"The Little Book Of Talent," by Daniel Coyle | Book Review


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With regards to this video in particular, I'm going to be going over a really, really wonderful little book called "The Little Book of Talent," by Daniel Coyle.
Now, if you're not familiar with Daniel Coyle, Daniel is the writer of the book, "The Talent Code," which is another great book, and I'm going to be reviewing that one in a future video, but I did want to share the awesomeness of this book right now with you because there are so many wonderful tips in this book that can help you get better at guitar and can change your entire practicing routine for the better.

Now, this book is basically just a tip book.  It's not like one of those things that you have to read from start to finish in order to get it.  It's just like, "Oh! Here's a tip...here's a tip...here's a tip," but they're all -- Don't get me wrong, they're organized and they make sense.  It's not all out of order, obviously.

There are a couple of tips in here that I was like leafing through this and I was just like, "Man, these are just such cool little tips," and, you know, like tip number four, "Buy a notebook."  I mean, I've been using notebooks to record my practicing for so many years on so many different instruments and I think it's such a useful tool to keep track of your progress.  Not only that, but it gets you into the process of learning music, which I think is far more important than actually mastering it, but that's another video and for another time.  Performance journals are excellent ideas altogether.

He talks about prodigies and how -- Well, tip number 11, "Don't fall for the prodigy myth." Meaning that everybody has to put in their time to get better at what they want to be good at.  It's so important to remember that the Beatles weren't made overnight.  They had to spend a lot of time before they became the Beatles...before they really, really became the Beatles.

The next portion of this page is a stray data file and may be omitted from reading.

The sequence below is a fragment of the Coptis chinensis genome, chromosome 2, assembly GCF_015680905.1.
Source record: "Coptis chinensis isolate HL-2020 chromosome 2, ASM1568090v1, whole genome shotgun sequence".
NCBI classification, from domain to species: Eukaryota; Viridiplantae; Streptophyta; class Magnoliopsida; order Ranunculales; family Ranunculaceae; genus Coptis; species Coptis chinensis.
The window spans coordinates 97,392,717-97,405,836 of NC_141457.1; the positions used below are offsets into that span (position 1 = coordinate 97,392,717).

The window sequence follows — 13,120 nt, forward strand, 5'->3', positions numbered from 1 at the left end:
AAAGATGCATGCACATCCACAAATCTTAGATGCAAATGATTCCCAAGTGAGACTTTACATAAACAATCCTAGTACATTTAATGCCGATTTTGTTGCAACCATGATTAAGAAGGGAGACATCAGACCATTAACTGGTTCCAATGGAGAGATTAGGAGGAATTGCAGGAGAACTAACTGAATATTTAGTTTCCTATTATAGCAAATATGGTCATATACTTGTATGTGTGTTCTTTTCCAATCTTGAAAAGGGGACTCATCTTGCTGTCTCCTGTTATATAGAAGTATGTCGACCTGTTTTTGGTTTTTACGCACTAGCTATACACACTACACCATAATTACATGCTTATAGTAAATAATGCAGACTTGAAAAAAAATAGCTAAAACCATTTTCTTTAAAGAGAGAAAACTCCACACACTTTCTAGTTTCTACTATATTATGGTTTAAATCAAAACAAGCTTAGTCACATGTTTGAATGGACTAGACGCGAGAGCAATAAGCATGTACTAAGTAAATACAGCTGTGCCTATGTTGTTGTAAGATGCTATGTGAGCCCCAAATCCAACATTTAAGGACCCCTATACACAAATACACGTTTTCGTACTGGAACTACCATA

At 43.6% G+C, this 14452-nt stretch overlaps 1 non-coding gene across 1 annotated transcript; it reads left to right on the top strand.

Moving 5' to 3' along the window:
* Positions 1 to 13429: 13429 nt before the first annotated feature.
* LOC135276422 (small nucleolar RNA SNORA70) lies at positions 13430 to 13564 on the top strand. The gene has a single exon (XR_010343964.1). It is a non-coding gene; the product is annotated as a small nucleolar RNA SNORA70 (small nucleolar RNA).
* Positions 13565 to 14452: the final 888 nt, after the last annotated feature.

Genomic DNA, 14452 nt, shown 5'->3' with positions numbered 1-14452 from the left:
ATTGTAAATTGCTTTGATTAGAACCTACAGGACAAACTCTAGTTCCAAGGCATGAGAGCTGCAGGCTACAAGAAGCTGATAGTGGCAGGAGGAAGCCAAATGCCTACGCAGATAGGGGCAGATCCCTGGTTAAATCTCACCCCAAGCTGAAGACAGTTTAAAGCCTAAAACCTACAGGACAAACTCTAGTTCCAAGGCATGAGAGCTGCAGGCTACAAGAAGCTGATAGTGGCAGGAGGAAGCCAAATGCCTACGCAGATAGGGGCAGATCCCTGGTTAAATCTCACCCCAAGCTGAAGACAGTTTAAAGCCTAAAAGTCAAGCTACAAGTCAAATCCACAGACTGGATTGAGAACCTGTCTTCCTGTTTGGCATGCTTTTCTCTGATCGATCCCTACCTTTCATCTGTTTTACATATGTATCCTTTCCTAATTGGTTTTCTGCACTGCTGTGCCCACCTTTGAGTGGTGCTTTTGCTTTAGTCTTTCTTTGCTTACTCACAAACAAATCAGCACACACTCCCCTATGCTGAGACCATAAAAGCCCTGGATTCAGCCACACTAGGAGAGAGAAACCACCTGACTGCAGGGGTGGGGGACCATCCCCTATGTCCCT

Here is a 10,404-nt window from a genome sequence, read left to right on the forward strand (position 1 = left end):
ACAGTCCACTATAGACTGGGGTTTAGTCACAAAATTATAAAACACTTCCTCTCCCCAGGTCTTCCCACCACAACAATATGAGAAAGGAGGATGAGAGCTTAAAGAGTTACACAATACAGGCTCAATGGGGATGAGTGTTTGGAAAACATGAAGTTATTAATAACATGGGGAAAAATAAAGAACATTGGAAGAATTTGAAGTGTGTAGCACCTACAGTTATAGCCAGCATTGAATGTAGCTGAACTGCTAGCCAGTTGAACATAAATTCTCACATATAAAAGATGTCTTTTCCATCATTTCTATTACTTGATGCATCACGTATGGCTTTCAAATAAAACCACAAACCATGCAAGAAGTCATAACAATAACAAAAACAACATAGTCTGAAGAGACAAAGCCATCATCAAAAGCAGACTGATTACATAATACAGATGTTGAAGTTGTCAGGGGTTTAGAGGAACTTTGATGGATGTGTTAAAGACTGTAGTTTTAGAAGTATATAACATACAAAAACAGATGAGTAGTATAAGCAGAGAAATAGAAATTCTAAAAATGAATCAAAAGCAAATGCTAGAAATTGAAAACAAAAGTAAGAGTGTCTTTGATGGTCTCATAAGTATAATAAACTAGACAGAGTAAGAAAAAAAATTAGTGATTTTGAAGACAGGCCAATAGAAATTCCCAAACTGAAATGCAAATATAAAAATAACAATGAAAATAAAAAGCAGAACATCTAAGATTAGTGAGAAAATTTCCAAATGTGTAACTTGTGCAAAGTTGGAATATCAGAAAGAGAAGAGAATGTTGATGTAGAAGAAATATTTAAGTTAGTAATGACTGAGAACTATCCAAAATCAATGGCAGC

I've been playing guitar for about, I don't know, close to twenty-five years now and it's pretty insane to think of all the hours that I've put into practicing that instrument and everything, but I've gotten a reasonable amount of ability from it.

Nobody is a prodigy.  I don't think anybody's really a prodigy.  A lot of people just put in a lot of hours to it and that's another really great thing about this book.  He puts it in writing, "Don't fall for the prodigies."

Here's another one for you, "Practice immediately after a performance." These are really, really great tips.  I'm not even scratching the surface of how awesome this book is, but if you practice things that you messed up during a performance, like right after you perform, way cool.  That will totally make you a better player.

So, fifty-two tips for improving your skills.  This is totally applicable to music.  I would highly, highly recommend that you get it.  I'm going to leave a link in the description for it if you are interested.  It's an excellent book.  I would highly recommend reading it.  It will make things easier for you.

In any event, that's all I got for this video.  Make sure to subscribe if you dig these book reviews and whatnot, and please leave me a comment.  It would be great to hear from you and what you think about this book if you've already read it and what you thought about this review.

So, thanks again.  Have a good rest of your day and bye for now!